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Originally published in Island Ad-Vantages, March 2, 2017 and The Weekly Packet, March 2, 2017
DMR asks lobstermen for data as coral protection threatens fishing

by Anne Berleant

Will local lobster and crab fishermen bear some of the burden of protecting rare, deep-sea coral? The New England Fisheries Management Council “has prioritized the development of a Deep-Sea Coral Amendment to reduce impacts to corals from commercial fishing activities,” according to a bulletin sent from DMR Zone Council Liaison Sarah Cotnoir on February 22. Targeted areas for the measure include Outer Schoodic Ridge and southwest of Mount Desert Rock, areas used for offshore commercial fishing in winter.

One of the “sub-options” NEFMC is considering is a total ban on fishing, to which the DMR “has strongly objected and proposed to exempt the lobster and crab fisheries” in the Schoodic and MDI areas. It is asking Zone A, B and C fishermen for help in providing data to help show the economic impact a ban could have on local commercial crab- and lobstermen.

While the council voted in January that it was too early in the process of developing the draft amendment to consider an exemption, it “expressed an interest in more data and analyses” of those two fisheries, according to the DMR bulletin.

The DMR has already provided information using Maine Dealer and Harvester Logbook data to estimate the economic impact on closing these areas, but data from fishermen would help “ground” the truth, Cotnoir wrote.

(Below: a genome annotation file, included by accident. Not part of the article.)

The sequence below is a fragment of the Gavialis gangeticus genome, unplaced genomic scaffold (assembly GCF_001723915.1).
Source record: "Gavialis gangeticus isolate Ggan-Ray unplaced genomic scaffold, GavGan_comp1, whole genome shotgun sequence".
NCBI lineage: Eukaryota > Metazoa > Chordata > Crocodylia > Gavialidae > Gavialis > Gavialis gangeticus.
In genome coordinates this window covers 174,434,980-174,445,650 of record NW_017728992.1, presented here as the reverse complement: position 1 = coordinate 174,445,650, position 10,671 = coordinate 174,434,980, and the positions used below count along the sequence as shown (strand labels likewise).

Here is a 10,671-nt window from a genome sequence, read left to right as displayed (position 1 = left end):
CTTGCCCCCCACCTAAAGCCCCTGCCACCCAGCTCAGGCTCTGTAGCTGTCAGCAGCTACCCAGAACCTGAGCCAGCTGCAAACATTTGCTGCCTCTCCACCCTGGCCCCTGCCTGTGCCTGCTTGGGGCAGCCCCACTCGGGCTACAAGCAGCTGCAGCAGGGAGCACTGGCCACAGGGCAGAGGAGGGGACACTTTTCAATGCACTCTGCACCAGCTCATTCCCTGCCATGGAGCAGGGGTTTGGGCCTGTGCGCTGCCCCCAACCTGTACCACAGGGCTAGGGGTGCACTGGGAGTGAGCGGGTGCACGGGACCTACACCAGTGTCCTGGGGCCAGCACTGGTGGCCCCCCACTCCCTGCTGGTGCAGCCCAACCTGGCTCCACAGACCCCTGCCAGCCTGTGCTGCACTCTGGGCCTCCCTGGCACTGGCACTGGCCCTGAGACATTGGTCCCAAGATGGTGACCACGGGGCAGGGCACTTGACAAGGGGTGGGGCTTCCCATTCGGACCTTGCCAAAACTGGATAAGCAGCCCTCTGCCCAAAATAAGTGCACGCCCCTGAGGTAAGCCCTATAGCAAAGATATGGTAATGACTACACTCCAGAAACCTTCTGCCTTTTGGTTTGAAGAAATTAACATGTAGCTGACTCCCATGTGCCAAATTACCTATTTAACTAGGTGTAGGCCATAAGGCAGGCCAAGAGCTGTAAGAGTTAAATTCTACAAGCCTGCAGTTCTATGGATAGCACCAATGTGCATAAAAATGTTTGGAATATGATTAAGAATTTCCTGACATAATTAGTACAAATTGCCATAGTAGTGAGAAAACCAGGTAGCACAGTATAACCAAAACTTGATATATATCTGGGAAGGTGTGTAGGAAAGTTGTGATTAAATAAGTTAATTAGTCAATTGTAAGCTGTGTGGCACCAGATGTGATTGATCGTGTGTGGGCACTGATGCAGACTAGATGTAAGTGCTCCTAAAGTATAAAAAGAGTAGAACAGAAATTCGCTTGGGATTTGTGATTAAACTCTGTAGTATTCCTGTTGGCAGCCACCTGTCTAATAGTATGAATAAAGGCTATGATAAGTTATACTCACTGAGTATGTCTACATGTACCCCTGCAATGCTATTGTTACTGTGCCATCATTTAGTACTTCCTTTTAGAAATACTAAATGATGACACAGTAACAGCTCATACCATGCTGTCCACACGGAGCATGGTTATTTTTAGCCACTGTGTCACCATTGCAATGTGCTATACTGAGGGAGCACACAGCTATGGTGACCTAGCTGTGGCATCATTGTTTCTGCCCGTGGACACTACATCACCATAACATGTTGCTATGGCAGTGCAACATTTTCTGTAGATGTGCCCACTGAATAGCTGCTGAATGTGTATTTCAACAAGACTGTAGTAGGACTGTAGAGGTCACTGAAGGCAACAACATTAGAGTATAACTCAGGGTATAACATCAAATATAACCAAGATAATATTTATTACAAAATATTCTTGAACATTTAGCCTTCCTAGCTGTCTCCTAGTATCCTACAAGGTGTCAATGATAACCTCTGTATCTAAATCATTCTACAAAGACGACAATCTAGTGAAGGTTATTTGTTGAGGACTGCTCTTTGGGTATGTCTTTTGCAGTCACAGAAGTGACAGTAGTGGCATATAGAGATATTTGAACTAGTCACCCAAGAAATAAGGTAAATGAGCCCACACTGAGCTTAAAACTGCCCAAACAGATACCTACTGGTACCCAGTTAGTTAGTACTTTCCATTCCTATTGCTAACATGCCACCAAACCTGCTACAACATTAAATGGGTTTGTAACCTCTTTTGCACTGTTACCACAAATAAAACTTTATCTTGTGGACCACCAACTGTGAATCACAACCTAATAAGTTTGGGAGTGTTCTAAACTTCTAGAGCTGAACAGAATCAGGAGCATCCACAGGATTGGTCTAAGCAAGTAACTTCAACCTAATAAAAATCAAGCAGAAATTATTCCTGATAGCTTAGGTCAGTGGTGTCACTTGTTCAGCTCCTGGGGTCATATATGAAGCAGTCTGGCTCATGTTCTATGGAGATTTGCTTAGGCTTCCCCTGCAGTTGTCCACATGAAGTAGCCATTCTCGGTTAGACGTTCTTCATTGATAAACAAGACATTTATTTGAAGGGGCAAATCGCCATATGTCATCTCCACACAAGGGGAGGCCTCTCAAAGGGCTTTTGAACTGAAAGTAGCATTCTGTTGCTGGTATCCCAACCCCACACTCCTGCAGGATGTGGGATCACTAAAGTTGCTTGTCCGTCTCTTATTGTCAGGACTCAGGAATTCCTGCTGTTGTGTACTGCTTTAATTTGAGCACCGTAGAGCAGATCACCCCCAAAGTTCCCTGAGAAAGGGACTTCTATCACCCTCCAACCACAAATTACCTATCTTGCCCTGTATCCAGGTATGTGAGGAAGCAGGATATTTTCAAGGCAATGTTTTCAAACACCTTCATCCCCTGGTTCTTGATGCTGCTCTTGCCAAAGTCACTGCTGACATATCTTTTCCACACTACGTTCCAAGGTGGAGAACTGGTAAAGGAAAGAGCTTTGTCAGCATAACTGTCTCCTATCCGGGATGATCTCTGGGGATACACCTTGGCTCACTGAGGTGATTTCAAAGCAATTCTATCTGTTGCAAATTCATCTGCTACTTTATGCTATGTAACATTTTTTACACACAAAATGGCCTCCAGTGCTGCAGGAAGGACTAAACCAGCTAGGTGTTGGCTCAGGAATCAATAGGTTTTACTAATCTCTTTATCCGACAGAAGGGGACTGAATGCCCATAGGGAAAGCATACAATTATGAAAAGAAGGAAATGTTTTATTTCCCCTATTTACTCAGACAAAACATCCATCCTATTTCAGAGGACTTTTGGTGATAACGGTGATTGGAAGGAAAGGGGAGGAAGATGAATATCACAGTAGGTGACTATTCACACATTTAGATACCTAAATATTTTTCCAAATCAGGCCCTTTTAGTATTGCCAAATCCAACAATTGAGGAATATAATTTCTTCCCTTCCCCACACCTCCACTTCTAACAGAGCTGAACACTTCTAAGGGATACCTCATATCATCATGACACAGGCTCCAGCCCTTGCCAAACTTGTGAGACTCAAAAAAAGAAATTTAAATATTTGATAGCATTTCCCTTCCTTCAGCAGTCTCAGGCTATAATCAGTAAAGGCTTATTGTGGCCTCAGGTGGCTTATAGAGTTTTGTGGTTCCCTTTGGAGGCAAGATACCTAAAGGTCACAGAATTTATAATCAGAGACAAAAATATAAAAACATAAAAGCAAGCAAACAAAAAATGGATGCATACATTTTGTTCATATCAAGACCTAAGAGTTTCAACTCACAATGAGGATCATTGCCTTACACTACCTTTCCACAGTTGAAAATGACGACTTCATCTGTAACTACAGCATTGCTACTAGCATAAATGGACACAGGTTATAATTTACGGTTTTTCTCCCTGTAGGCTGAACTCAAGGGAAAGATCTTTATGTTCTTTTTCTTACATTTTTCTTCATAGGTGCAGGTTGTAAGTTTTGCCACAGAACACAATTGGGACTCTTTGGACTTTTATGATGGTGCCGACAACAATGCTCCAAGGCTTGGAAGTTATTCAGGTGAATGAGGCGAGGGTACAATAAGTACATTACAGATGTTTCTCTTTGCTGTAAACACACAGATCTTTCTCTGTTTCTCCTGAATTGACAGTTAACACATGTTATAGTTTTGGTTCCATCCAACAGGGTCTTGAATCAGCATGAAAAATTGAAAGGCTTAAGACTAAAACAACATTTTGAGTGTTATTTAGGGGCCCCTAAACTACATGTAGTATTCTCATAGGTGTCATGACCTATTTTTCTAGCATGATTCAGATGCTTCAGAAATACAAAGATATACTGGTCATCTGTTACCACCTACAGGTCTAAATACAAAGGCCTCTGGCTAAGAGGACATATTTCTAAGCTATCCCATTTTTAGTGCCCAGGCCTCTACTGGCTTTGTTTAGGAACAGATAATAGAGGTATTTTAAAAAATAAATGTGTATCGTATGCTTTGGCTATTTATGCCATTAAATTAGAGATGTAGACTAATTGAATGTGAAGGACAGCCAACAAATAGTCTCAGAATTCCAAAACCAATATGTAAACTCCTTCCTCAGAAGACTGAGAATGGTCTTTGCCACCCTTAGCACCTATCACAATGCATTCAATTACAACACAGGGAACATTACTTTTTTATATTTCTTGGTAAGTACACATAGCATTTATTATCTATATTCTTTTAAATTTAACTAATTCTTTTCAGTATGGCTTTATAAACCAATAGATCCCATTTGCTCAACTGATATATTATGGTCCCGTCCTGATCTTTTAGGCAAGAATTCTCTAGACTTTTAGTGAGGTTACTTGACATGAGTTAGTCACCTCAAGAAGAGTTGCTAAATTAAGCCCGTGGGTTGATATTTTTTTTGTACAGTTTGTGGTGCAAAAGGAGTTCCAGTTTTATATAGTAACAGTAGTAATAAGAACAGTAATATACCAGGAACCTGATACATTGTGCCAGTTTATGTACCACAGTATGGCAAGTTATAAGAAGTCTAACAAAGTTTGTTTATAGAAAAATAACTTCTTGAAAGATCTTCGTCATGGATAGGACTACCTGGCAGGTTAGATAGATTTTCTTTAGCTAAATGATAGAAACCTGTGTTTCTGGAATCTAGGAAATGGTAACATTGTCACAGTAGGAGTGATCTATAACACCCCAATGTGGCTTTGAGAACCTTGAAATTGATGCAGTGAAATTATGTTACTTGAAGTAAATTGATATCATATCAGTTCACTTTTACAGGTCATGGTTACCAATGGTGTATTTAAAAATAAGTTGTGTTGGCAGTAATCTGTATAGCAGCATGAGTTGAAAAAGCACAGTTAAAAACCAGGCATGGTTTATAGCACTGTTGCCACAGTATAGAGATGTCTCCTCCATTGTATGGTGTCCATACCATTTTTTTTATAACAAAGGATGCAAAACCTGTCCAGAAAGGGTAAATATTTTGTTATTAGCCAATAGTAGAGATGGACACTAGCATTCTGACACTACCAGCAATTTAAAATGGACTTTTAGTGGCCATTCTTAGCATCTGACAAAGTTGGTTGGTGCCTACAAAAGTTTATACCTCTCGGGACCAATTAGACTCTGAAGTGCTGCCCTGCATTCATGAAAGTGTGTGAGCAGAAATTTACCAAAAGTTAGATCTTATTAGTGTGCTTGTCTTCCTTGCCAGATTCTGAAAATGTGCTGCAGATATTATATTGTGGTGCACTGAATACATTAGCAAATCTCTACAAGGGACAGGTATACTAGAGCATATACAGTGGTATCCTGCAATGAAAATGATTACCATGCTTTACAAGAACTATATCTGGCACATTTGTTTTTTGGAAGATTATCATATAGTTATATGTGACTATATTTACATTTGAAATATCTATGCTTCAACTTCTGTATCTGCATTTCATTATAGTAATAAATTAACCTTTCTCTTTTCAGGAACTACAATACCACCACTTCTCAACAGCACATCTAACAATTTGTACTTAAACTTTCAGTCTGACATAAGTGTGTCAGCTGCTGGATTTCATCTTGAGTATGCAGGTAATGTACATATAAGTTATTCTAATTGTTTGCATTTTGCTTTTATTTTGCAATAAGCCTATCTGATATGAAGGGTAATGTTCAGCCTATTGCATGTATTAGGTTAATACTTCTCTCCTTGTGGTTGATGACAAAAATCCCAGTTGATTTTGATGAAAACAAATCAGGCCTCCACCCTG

The specific information requested, a chart showing the areas targeted, and the full DMR bulletin, are available at content.govdelivery.com/accounts/MEDMR/bulletins/1887b45.

Atlantic deep-sea coral grows slowly and can live for thousands of years but reefs and gardens have been damaged by bottom trawls fishing, according to information posted on the National Oceanic and Atmospheric Administration Fisheries website. In April 2016, NEFMC adopted the following statement towards the need for action to reduce the impact to deep-sea coral:

“Deep-sea corals are fragile, slow-growing organisms that play an important role in the marine ecosystem and are vulnerable to various types of disturbance of the seafloor. At the same time, the importance and value of commercial fisheries that operate in or near areas of deep-sea coral habitat is recognized by the Council. As such, measures in this amendment will be considered in light of their benefit to corals as well as their costs to commercial fisheries.”

The NEFMC is looking at commercial fishing activities in the Gulf of Maine, Georges Bank and the Southern New England Region for the coral protection draft amendment.